Yesterday I went to England, and I remembered what I’d forgotten, or forgotten to remember;  how green that lovely country is, how the hills fold and dip, how the hedgerows are different from Welsh hedgerows, bigger, older, the trees fatter somehow. Remembered that there are places where hares still dance, where farmers leave land unseeded around every field for flowers to grow and wildlife to thrive, remembered lark song (why are there no larks here in West Wales? Do the kites and buzzards get them all?) Man,  it was good being back there, even so briefly. Early as usual, I parked the car and sat in the gateway to a wheat field….


Does that seem no big shakes to you? Probably not. But now I live where the hillsides are pasture for sheep and cows, and there are very few fields full of barley or corn or wheat,  shimmering in sunshine, dancing in the breeze. And no hares. Positively no hares! I sat there for a long long time, just thanking God for that day, for that special hour, the sunshine and the healing warmth.

This morning, back in Wales, the dogs are still in kennels so early routine is different, and I have a holiday feeling! No demanding furry creatures desperate to get down to the beach… so I made a second cup of coffee, and padded bare-footed to the table to open my Bible. Nowt odd in that. All over the world thousands of people are doing the same thing, but now the idea grabbed me, thrilled me, the image of a thousand people doing that very same thing, maybe more… a million? Too much? The consciousness of people all over the world doing the very same thing at the very same time, turning to God in praise and expectation  filled my senses with delight, brought tears prickling to my eyes. Tears of gratitude.  Two thousand years after Christ,  half a world away … a world that’s hardly recognisable to the one He lived in… and yet here we are. Here we are, ready and listening, and drinking in His every word.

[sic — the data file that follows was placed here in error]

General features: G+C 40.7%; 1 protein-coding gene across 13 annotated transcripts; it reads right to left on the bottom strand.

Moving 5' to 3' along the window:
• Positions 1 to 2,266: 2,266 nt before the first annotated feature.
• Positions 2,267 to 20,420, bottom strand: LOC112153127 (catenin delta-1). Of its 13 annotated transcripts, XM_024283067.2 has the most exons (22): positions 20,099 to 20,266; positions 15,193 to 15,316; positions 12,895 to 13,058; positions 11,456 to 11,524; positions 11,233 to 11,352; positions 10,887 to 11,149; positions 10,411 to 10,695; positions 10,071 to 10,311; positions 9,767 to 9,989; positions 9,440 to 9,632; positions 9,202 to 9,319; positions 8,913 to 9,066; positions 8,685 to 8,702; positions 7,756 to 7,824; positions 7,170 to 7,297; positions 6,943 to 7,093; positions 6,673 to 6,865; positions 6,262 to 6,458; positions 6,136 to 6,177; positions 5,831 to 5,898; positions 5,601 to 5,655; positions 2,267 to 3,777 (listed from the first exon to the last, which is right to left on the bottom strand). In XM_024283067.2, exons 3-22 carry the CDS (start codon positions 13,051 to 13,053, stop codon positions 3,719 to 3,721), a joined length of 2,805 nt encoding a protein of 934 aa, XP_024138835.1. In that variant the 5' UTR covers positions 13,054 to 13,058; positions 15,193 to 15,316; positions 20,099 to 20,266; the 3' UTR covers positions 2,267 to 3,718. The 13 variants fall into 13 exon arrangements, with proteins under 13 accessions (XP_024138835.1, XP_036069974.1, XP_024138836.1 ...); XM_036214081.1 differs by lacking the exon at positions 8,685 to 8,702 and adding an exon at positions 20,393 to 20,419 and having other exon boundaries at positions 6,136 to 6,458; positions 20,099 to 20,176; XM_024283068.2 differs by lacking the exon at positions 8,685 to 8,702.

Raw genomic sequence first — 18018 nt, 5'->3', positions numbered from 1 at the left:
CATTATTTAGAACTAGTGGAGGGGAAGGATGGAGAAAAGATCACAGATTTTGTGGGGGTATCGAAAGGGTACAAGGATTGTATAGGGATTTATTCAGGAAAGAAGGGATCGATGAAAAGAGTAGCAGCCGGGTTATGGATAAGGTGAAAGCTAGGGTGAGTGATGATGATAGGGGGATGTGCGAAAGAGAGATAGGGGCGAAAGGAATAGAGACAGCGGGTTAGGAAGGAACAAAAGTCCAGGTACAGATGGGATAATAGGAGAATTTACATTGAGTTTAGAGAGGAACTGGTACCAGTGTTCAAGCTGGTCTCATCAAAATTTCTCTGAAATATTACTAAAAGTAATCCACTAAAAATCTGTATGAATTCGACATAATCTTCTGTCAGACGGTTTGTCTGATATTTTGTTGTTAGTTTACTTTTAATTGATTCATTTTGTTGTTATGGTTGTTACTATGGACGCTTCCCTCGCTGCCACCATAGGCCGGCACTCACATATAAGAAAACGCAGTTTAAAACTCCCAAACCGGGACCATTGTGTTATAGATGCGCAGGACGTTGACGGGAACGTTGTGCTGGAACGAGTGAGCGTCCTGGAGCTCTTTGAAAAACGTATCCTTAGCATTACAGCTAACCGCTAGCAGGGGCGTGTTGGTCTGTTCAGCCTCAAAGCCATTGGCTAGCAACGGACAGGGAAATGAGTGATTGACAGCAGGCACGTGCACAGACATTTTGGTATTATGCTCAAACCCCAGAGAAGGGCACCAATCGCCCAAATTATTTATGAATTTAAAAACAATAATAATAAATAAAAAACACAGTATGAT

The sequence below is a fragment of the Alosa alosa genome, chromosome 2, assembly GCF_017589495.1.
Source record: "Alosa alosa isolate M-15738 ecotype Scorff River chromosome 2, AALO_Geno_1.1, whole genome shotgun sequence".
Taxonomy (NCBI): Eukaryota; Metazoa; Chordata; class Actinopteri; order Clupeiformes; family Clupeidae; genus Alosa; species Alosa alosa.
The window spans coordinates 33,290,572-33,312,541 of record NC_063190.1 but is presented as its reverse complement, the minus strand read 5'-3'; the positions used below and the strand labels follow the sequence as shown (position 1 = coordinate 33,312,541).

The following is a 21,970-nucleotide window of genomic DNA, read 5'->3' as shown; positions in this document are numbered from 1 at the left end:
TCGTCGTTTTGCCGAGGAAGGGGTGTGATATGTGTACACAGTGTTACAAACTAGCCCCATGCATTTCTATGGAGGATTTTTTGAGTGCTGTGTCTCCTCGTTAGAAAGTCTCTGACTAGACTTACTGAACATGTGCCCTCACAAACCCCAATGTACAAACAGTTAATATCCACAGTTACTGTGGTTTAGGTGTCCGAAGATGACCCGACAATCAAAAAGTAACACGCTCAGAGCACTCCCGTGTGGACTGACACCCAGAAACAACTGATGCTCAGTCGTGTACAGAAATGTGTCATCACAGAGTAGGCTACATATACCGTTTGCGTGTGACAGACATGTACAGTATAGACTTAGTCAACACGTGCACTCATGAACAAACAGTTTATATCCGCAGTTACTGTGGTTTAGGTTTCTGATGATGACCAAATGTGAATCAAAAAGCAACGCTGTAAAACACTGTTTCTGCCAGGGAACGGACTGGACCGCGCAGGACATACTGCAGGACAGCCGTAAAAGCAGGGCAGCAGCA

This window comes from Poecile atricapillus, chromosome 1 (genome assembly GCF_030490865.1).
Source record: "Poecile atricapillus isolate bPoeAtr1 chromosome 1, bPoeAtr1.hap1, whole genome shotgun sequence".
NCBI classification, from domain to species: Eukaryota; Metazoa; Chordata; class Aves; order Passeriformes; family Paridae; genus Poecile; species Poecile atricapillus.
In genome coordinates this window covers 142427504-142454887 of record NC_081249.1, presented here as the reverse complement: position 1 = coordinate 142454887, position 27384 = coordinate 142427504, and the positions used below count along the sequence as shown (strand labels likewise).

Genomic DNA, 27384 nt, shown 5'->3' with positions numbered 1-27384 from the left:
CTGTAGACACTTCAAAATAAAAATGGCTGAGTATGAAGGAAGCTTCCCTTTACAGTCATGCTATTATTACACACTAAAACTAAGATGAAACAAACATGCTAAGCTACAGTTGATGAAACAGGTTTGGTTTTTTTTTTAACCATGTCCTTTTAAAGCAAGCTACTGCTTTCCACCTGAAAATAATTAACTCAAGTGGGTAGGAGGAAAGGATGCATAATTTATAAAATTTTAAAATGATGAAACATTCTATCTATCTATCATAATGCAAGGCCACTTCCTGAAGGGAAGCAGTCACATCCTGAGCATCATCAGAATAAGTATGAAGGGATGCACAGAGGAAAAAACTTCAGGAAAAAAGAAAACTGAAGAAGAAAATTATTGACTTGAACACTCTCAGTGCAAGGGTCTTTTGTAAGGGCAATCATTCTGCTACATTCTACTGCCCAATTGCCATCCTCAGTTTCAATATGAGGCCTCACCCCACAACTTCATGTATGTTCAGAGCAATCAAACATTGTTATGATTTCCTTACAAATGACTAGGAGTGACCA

And then I opened the book, and look where the ribbon was:


TWO whole pages of red letter words. Two pages of Jesus Christ talking to me down all the centuries across the lands and seas and rivers, mountain and cities and every culture…. a journey of immense distance, unimaginable time…. and here He is. His word. To little old me, bare footed, scruffy,  once lost and now found, sipping coffee, lost in wonder, awe and praise.

The words of God! Savoured, recorded, translated, guarded, remembered, passed down, to nourish and instruct, guide and comfort, govern and delight.

I mean COME ONNNNNN! If that doesn’t excite you and challenge you…. pinch yourself. Check you’re still alive.

So exciting!

There’s one word in the Bible that no one is absolutely sure how to interpret. ‘Selah’. It’s found in the Psalms and it’s generally taken to mean ‘Pause and think’ or ‘Reflect on this.’ I love that word. That command. Every time I come across it, it’s as if a dear and trusted friend, maybe God Himself , is saying ‘Hang on, Luce. Slow down. Think on this.’ And I’m learning how to do just that.

But sometimes words explode into my life, and fill my whole day with delight, so that I can’t slow down. So that my mind is racing. Have you ever read a couple of sentences and been really really excited by them? It might be something to do with the frame of mind you were in at the time, or a question you’d been brewing that was suddenly answered, or maybe the words were so beautiful, so poetic that they grabbed your heart? My heart was grabbed today. Really really GRABBED. The words I read aren’t unusual, each one quite everyday-ordinary, and the sentiment isn’t poetic, and it’s certainly not a word of wisdom the world has never heard before, but today, in a busy church, as people took their places and friends were greeted, and there was laughter… I read these words and my heart just sang.